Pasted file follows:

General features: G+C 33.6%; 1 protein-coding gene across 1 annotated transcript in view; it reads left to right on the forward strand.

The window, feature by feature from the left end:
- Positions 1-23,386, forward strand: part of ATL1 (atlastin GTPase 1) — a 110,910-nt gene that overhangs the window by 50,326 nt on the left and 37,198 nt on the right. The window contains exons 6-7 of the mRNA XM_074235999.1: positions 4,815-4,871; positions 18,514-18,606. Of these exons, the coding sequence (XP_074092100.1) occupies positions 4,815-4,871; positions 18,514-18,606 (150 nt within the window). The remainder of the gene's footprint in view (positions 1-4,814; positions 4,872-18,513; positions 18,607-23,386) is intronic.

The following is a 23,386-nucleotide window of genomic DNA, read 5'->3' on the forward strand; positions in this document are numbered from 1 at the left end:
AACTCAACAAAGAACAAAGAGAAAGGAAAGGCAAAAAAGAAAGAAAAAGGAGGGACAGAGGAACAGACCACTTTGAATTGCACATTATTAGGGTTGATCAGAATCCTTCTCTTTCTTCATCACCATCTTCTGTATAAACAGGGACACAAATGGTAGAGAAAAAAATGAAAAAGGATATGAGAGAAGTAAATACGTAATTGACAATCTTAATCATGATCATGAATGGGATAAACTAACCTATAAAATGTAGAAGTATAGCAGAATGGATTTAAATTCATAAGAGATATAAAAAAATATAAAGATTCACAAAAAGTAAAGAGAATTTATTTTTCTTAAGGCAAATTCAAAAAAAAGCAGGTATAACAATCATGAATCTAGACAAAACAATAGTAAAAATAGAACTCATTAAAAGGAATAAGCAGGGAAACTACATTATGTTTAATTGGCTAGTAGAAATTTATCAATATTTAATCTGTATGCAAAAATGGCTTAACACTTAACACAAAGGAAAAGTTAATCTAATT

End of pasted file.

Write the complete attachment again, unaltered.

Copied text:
General features: G+C 33.6%; 1 protein-coding gene across 1 annotated transcript in view; it reads left to right on the forward strand.

The window, feature by feature from the left end:
- Positions 1-23,386, forward strand: part of ATL1 (atlastin GTPase 1) — a 110,910-nt gene that overhangs the window by 50,326 nt on the left and 37,198 nt on the right. The window contains exons 6-7 of the mRNA XM_074235999.1: positions 4,815-4,871; positions 18,514-18,606. Of these exons, the coding sequence (XP_074092100.1) occupies positions 4,815-4,871; positions 18,514-18,606 (150 nt within the window). The remainder of the gene's footprint in view (positions 1-4,814; positions 4,872-18,513; positions 18,607-23,386) is intronic.

The following is a 23,386-nucleotide window of genomic DNA, read 5'->3' on the forward strand; positions in this document are numbered from 1 at the left end:
AACTCAACAAAGAACAAAGAGAAAGGAAAGGCAAAAAAGAAAGAAAAAGGAGGGACAGAGGAACAGACCACTTTGAATTGCACATTATTAGGGTTGATCAGAATCCTTCTCTTTCTTCATCACCATCTTCTGTATAAACAGGGACACAAATGGTAGAGAAAAAAATGAAAAAGGATATGAGAGAAGTAAATACGTAATTGACAATCTTAATCATGATCATGAATGGGATAAACTAACCTATAAAATGTAGAAGTATAGCAGAATGGATTTAAATTCATAAGAGATATAAAAAAATATAAAGATTCACAAAAAGTAAAGAGAATTTATTTTTCTTAAGGCAAATTCAAAAAAAAGCAGGTATAACAATCATGAATCTAGACAAAACAATAGTAAAAATAGAACTCATTAAAAGGAATAAGCAGGGAAACTACATTATGTTTAATTGGCTAGTAGAAATTTATCAATATTTAATCTGTATGCAAAAATGGCTTAACACTTAACACAAAGGAAAAGTTAATCTAATT